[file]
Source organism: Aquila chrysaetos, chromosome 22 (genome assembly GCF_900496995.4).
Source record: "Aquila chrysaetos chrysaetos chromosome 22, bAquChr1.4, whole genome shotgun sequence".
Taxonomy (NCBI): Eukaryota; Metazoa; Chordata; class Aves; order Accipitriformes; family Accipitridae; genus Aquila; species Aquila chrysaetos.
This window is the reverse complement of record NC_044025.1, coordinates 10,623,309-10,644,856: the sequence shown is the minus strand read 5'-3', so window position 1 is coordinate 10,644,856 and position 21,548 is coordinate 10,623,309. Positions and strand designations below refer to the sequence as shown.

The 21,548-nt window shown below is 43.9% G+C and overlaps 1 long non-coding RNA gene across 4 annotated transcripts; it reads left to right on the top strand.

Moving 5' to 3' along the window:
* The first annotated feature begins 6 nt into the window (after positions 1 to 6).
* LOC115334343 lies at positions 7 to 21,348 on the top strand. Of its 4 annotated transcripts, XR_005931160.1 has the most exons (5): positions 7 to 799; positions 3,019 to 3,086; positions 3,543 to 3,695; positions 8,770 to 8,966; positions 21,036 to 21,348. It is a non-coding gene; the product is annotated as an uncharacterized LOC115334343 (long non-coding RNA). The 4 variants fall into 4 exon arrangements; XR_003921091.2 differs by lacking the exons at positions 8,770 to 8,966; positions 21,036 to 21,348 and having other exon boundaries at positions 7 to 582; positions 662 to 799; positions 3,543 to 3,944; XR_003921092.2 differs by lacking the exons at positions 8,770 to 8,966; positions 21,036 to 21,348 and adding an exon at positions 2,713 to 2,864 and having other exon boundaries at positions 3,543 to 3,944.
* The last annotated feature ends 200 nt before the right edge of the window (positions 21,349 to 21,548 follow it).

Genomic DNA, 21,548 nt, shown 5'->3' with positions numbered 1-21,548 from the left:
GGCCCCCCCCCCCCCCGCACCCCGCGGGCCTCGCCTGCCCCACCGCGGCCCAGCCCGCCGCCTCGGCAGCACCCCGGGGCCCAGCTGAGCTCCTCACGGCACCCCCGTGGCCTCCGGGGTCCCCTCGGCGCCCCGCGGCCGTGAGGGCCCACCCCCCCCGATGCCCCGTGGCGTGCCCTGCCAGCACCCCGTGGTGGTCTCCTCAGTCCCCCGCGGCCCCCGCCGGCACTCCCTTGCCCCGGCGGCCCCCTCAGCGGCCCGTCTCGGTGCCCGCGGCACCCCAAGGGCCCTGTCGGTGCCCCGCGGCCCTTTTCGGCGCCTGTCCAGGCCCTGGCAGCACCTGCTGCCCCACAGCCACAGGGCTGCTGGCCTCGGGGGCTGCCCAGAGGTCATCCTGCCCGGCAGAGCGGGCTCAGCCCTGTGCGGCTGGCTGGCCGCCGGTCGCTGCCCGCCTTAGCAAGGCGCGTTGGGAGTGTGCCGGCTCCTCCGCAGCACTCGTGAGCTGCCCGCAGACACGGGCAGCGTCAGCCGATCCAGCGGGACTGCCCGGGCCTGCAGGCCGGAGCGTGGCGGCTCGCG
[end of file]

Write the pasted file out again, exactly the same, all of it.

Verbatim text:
Source organism: Aquila chrysaetos, chromosome 22 (genome assembly GCF_900496995.4).
Source record: "Aquila chrysaetos chrysaetos chromosome 22, bAquChr1.4, whole genome shotgun sequence".
Taxonomy (NCBI): Eukaryota; Metazoa; Chordata; class Aves; order Accipitriformes; family Accipitridae; genus Aquila; species Aquila chrysaetos.
This window is the reverse complement of record NC_044025.1, coordinates 10,623,309-10,644,856: the sequence shown is the minus strand read 5'-3', so window position 1 is coordinate 10,644,856 and position 21,548 is coordinate 10,623,309. Positions and strand designations below refer to the sequence as shown.

The 21,548-nt window shown below is 43.9% G+C and overlaps 1 long non-coding RNA gene across 4 annotated transcripts; it reads left to right on the top strand.

Moving 5' to 3' along the window:
* The first annotated feature begins 6 nt into the window (after positions 1 to 6).
* LOC115334343 lies at positions 7 to 21,348 on the top strand. Of its 4 annotated transcripts, XR_005931160.1 has the most exons (5): positions 7 to 799; positions 3,019 to 3,086; positions 3,543 to 3,695; positions 8,770 to 8,966; positions 21,036 to 21,348. It is a non-coding gene; the product is annotated as an uncharacterized LOC115334343 (long non-coding RNA). The 4 variants fall into 4 exon arrangements; XR_003921091.2 differs by lacking the exons at positions 8,770 to 8,966; positions 21,036 to 21,348 and having other exon boundaries at positions 7 to 582; positions 662 to 799; positions 3,543 to 3,944; XR_003921092.2 differs by lacking the exons at positions 8,770 to 8,966; positions 21,036 to 21,348 and adding an exon at positions 2,713 to 2,864 and having other exon boundaries at positions 3,543 to 3,944.
* The last annotated feature ends 200 nt before the right edge of the window (positions 21,349 to 21,548 follow it).

Genomic DNA, 21,548 nt, shown 5'->3' with positions numbered 1-21,548 from the left:
GGCCCCCCCCCCCCCCGCACCCCGCGGGCCTCGCCTGCCCCACCGCGGCCCAGCCCGCCGCCTCGGCAGCACCCCGGGGCCCAGCTGAGCTCCTCACGGCACCCCCGTGGCCTCCGGGGTCCCCTCGGCGCCCCGCGGCCGTGAGGGCCCACCCCCCCCGATGCCCCGTGGCGTGCCCTGCCAGCACCCCGTGGTGGTCTCCTCAGTCCCCCGCGGCCCCCGCCGGCACTCCCTTGCCCCGGCGGCCCCCTCAGCGGCCCGTCTCGGTGCCCGCGGCACCCCAAGGGCCCTGTCGGTGCCCCGCGGCCCTTTTCGGCGCCTGTCCAGGCCCTGGCAGCACCTGCTGCCCCACAGCCACAGGGCTGCTGGCCTCGGGGGCTGCCCAGAGGTCATCCTGCCCGGCAGAGCGGGCTCAGCCCTGTGCGGCTGGCTGGCCGCCGGTCGCTGCCCGCCTTAGCAAGGCGCGTTGGGAGTGTGCCGGCTCCTCCGCAGCACTCGTGAGCTGCCCGCAGACACGGGCAGCGTCAGCCGATCCAGCGGGACTGCCCGGGCCTGCAGGCCGGAGCGTGGCGGCTCGCG